> Table of Contents > Hyperprolactinemia
D'Ann Somerall, DNP, FNP-BC
William E. Somerall Jr., MD, MEd
image BASICS
Hyperprolactinemia is an abnormal elevation in the serum prolactin level with multiple possible etiologies.
  • Predominant age: reproductive age
  • Predominant sex: female > male
  • More readily detected in females because a slight elevation in prolactin causes changes in menstruation and galactorrhea
  • Prolactin, which is produced by lactotrophs in the anterior pituitary, is regulated by:
    • Inhibitory factors, primarily dopamine, produced in the hypothalamus and delivered via the hypothalamic-pituitary vessels in the pituitary stalk
    • Stimulatory factors, primarily thyrotropin-releasing hormone (TRH)
  • Causes of hyperprolactinemia include the following:
    • Physiologic
      • Pregnancy due to increased estrogen
      • Breastfeeding
      • Nipple stimulation
      • Stress, including postoperative state
    • Medications
      • Dopamine (D2) blockers: prochlorperazine, metoclopramide
      • Dopamine depleters: &agr;-methyldopa, reserpine
      • Antidepressants: selective serotonin reuptake inhibitors (SSRIs), tricyclic antidepressants (SSRIs do not appear to cause clinically significant hyperprolactinemia)
      • Verapamil (but no other calcium channel blockers; thought to decrease hypothalamic synthesis of dopamine)
      • Antipsychotics: haloperidol, fluphenazine, risperidone
    • Hypothyroidism (due to elevated TRH)
    • Chest wall conditions:
      • Herpes zoster
      • After thoracotomy
      • Trauma
    • Prolactin-secreting adenoma (anterior pituitary), categorized:
      • Microadenoma: <1 cm
      • Macroadenoma: >1 cm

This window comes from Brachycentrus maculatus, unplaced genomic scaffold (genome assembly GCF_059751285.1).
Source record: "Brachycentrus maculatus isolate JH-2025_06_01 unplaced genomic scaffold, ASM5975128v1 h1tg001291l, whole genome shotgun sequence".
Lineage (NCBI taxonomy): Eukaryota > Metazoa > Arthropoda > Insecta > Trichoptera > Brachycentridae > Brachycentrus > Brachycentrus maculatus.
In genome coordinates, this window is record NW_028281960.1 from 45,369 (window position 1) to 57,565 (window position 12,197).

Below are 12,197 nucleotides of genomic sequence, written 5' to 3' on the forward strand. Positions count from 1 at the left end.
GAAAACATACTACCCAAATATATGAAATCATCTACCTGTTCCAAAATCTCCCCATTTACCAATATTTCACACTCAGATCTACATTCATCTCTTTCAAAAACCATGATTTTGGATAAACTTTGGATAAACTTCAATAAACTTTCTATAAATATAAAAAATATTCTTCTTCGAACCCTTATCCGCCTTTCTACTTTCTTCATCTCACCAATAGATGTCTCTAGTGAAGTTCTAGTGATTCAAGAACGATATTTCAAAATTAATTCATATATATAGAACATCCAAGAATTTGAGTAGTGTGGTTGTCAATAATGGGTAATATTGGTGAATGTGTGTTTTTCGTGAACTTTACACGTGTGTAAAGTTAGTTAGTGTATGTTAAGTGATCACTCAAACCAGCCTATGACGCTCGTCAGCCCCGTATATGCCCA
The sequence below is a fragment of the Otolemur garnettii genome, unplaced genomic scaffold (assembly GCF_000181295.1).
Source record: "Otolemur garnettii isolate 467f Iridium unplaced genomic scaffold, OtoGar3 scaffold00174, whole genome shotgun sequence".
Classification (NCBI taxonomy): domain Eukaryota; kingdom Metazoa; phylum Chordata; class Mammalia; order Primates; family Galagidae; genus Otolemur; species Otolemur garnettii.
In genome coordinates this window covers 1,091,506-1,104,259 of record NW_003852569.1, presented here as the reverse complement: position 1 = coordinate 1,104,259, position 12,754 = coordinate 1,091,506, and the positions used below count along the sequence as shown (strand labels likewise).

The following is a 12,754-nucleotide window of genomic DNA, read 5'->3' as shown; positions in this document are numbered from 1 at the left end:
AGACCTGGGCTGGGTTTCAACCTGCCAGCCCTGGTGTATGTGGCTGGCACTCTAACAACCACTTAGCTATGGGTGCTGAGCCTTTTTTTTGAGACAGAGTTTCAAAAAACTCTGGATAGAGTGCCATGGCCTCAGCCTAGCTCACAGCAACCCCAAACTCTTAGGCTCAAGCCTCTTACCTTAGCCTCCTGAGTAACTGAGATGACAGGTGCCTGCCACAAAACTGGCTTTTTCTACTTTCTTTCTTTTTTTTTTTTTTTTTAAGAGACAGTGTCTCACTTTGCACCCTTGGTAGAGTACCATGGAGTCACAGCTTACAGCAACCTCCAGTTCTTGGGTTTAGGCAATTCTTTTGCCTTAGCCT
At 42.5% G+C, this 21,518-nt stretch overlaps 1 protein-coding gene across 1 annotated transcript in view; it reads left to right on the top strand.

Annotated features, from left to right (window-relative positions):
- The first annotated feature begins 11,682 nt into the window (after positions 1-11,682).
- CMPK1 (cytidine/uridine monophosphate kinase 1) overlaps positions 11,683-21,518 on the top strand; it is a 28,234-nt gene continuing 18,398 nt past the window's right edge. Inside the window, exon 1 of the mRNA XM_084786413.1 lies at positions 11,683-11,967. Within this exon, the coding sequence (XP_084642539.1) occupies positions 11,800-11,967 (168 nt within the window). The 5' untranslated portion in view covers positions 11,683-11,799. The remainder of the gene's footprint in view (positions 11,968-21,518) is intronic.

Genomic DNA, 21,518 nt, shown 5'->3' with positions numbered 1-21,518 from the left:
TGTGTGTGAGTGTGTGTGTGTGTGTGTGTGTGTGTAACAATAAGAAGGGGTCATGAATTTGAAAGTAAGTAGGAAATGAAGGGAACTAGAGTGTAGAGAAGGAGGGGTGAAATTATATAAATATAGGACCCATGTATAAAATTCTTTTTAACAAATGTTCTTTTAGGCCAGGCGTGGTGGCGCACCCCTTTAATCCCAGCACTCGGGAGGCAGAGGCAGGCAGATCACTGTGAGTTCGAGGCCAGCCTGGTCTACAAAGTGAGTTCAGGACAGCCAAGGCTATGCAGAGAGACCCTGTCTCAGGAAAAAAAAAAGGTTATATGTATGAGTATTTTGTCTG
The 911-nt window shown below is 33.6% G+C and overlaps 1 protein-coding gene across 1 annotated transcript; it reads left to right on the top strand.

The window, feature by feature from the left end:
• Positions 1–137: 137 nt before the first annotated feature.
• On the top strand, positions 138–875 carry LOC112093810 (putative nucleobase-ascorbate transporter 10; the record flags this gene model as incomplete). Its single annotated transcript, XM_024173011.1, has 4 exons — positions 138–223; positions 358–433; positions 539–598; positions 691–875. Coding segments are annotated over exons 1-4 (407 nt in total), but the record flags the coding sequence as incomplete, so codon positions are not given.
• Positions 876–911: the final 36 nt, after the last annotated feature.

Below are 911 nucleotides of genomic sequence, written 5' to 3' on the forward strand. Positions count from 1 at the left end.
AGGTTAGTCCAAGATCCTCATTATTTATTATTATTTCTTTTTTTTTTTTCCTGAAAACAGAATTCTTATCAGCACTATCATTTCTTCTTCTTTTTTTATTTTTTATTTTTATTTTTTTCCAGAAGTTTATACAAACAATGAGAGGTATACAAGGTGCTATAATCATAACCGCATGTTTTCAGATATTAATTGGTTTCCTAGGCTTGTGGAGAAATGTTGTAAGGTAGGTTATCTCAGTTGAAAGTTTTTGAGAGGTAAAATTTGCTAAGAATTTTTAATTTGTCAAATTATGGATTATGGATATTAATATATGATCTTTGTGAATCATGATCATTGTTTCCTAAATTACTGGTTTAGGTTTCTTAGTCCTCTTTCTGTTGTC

• Pituitary stalk compression/disruption:
      • Craniopharyngioma
      • Rathke cleft cyst
      • Meningioma
      • Astrocytoma
      • Metastases
      • Head trauma
      • Infiltrative/inflammatory disorders
    • Diminished prolactin clearance:
      • Chronic renal failure
      • Cirrhosis
  • Cocaine
  • Visual field testing
  • Cranial nerve exam
Macroprolactinemia: Macroprolactin, a polymer of several units of prolactin, is detected by immunologically based lab tests but is not biologically active. If patient is asymptomatic but found to have elevated prolactin (PRL), consider this diagnosis and notify the lab. No treatment is required.
  • Serum prolactin (most accurate results if checked fasting, in morning) <25 &mgr;g/L normal; >25 &mgr;g/L abnormal; >250 &mgr;g/L often indicates a prolactinoma (1)[A].
  • Pregnancy test
  • Thyroid-stimulating hormone (TSH)
  • Luteinizing hormone (LH)/follicle-stimulating hormone (FSH) if amenorrheic
  • Chemistry, renal function
  • LFTs
Initial Tests (lab, imaging)
A single measurement of serum prolactin; a level above the upper limit of normal confirms the diagnosis.
  • Pituitary MRI: single best imaging
  • CT scan if MRI is contraindicated
  • Levels should be drawn prior to breast exam.
Follow-Up Tests & Special Considerations
Formal visual field testing if pituitary adenoma is suspected
  • Discontinue offending medications, if any (1)[A].
  • Treat underlying causes (1)[A].
  • For asymptomatic patients with mild PRL elevations, observation alone may be considered (1,2)[A]
  • Medications indicated for (1)[A]: